I would have to agree that the Mac''s are not very well suited to making often very rough passage to the Bahama''s. I would suggest that you look for a more robustly constructed older boat.
With regards to water ballast, the issue with this type of water ballast is the same as with all forms of low-density ballast. If you compare water to lead, water is approximately one tenth the density of lead. That means you need ten times more volume of water to equal the weight of lead. This means that you will end up with some combination of either:
- The water being higher in the boat resulting in a higher center of gravity and less stability than the lead,
- More water ballast to overcome the higher center of gravity meaning a heavier boat (Remember weight, in and of itself, does nothing positive for a boat and does have a lot of negatives.),
- Appendages that are shaped to hold water rather than to be efficient as sailing foils,
- More dependence of form stability which means a less comfortable motion and a poorer ultimate stability,
- Less interior storage or no sump for bilge water to sit,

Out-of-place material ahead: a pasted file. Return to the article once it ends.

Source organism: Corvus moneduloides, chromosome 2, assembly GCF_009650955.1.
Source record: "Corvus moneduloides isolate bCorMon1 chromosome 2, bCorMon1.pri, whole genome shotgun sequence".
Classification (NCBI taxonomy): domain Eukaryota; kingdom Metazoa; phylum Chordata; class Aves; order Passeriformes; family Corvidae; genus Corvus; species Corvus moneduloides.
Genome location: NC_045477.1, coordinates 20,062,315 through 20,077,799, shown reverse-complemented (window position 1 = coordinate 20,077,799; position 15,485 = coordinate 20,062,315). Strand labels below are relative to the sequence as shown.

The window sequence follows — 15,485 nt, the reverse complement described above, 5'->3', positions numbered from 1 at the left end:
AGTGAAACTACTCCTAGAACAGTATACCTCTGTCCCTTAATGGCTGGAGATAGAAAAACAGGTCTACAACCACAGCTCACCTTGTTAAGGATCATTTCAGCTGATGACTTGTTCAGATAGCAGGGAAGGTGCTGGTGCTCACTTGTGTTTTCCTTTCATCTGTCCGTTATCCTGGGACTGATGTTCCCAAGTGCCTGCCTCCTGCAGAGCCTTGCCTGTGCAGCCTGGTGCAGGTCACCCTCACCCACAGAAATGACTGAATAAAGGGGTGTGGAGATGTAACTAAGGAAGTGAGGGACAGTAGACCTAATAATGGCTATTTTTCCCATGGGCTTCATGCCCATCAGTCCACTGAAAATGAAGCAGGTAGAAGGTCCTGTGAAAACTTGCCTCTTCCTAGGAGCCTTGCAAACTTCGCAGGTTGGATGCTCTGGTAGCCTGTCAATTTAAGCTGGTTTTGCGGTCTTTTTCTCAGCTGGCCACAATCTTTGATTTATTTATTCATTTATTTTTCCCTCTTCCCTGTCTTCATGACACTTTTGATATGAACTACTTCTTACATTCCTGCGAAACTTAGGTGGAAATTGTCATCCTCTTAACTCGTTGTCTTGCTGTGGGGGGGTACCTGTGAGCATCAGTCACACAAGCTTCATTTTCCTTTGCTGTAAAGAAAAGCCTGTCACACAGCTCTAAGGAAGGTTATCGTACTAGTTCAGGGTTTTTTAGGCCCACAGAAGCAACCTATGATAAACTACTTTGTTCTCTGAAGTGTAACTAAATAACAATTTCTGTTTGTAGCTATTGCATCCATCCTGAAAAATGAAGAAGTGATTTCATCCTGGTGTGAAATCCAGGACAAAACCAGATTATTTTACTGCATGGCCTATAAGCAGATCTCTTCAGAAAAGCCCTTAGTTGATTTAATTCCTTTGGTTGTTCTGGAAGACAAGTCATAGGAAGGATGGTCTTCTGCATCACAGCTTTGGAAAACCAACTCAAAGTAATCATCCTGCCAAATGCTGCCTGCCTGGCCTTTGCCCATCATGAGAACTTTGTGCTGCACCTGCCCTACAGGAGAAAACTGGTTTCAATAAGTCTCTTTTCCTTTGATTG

The bottom line
a well-designed water ballasted boat will always be an inferior sailor when compared to a properly designed fin keelboat. As in all things in sailing there are trade-offs. In my book, even if water ballast reduces towing weight (which is questionable since the retractable bulb keel boats do not have to weigh that much more than a dry water ballast boat), I really think its too much of a compromise in performance and safety for my taste. There are people who are perfectly comfortable with water ballast, but having been aboard a variety of boats from 20 to 41 feet that have been knocked down to close to 90 degrees I see water ballast as too much of a risk for my taste.
There are other more pragmatic issues. Water ballast tanks when used in salt water tend to build up marine life in the tanks. These produce some really awful odors. If you search the archives there was a discussion about this problem perhaps 3 or 4 years ago. It was such a serious problem that one fellow cut his tank apart and poured in concrete.